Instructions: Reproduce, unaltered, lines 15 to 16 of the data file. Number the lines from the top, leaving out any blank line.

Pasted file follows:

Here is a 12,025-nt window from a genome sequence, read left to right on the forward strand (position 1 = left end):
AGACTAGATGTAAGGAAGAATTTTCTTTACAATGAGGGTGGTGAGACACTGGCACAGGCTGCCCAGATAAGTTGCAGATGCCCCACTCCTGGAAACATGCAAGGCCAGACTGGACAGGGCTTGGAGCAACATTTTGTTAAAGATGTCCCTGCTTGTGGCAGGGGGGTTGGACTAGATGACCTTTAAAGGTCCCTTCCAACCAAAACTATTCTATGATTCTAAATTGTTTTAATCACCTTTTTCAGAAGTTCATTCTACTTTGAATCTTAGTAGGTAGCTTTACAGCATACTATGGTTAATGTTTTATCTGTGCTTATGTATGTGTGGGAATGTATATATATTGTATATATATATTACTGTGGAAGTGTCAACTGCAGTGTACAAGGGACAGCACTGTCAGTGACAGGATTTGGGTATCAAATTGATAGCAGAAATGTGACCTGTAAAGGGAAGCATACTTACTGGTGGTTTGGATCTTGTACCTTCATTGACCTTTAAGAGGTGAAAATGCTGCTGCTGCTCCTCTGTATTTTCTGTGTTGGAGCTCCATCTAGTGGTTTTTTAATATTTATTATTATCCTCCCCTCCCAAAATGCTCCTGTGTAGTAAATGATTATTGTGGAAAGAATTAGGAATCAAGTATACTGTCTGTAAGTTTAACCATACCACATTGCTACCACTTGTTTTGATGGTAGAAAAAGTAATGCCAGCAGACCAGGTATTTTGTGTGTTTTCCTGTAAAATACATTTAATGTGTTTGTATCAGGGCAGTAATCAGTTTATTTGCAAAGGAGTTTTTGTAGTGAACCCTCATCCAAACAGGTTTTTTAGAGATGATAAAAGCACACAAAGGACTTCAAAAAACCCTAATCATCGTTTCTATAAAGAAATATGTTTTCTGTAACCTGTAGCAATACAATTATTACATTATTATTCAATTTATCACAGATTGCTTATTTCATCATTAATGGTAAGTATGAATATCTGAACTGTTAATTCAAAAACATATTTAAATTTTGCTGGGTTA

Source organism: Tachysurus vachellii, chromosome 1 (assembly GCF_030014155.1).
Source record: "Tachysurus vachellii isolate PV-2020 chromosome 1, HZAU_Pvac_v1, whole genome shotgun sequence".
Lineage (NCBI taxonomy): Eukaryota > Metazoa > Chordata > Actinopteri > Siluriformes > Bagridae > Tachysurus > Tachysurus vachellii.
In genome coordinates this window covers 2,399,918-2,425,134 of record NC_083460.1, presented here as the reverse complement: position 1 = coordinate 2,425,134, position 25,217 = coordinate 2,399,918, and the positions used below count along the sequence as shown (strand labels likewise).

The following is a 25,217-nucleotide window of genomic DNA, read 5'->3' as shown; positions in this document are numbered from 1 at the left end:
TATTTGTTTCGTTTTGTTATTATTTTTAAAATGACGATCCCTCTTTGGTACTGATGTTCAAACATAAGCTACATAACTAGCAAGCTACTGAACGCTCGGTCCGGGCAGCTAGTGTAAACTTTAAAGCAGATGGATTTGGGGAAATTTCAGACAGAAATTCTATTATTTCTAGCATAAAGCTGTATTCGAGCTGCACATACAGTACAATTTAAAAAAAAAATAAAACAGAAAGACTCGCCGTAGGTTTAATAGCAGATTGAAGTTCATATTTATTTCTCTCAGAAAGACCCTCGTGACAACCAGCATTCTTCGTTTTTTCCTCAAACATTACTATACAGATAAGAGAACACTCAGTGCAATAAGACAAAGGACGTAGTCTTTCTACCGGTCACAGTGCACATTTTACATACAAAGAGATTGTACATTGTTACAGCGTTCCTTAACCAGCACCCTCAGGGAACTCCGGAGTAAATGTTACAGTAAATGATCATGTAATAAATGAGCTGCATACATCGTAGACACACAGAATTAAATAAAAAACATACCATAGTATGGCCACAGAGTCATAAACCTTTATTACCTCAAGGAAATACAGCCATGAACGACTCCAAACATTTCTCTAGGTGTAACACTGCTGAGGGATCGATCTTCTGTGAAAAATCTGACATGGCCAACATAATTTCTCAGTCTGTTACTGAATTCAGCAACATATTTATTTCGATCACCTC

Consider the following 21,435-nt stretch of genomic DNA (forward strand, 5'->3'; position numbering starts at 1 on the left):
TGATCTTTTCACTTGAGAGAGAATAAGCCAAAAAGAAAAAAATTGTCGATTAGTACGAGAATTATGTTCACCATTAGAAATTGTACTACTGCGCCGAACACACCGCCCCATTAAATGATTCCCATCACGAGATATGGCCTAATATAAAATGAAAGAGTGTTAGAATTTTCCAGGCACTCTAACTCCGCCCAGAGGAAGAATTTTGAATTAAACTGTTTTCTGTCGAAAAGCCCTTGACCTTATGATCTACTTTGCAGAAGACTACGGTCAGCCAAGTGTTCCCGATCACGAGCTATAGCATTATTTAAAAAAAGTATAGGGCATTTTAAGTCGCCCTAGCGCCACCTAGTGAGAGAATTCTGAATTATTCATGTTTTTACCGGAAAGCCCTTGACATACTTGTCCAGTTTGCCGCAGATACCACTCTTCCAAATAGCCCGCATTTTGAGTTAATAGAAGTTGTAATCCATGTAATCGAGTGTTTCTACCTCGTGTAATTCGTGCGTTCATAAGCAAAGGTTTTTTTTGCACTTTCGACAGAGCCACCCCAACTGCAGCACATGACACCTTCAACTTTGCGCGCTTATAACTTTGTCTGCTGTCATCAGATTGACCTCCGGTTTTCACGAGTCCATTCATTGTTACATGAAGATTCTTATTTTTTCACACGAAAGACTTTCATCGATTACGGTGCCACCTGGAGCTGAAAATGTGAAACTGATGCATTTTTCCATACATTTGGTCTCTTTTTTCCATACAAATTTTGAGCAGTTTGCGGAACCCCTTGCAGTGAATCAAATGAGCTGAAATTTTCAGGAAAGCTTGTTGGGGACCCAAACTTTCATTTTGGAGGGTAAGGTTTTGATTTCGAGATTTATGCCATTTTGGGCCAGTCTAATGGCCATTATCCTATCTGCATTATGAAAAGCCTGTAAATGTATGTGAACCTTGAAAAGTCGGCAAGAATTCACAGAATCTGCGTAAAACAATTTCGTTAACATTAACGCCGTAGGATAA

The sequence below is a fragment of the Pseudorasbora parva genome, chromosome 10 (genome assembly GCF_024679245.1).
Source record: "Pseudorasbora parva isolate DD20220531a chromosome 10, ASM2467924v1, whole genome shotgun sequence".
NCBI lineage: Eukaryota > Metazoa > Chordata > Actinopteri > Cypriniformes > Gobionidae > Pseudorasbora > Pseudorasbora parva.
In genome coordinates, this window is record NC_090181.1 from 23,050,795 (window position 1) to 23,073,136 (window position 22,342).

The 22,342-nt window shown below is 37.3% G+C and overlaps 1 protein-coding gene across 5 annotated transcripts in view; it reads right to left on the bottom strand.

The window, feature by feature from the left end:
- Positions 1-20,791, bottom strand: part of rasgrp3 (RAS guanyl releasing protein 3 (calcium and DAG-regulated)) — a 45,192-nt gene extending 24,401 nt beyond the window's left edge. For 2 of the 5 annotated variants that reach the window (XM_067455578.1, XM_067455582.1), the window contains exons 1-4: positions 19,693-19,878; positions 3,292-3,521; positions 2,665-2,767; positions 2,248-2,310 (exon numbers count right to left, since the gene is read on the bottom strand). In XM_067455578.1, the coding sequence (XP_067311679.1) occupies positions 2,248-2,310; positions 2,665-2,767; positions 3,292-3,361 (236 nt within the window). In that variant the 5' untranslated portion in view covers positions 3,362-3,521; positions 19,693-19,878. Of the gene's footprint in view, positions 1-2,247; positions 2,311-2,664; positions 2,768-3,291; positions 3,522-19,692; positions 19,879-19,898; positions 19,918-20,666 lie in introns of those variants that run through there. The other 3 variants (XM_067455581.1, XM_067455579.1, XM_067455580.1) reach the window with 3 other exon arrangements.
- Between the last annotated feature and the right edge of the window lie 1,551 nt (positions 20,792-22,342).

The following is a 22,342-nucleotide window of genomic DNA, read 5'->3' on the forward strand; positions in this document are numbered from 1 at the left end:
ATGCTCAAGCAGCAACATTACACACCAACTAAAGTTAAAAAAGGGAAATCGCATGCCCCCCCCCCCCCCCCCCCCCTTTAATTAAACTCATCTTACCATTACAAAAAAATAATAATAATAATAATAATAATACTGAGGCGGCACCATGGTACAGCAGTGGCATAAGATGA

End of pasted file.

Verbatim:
The 22,342-nt window shown below is 37.3% G+C and overlaps 1 protein-coding gene across 5 annotated transcripts in view; it reads right to left on the bottom strand.

The window, feature by feature from the left end: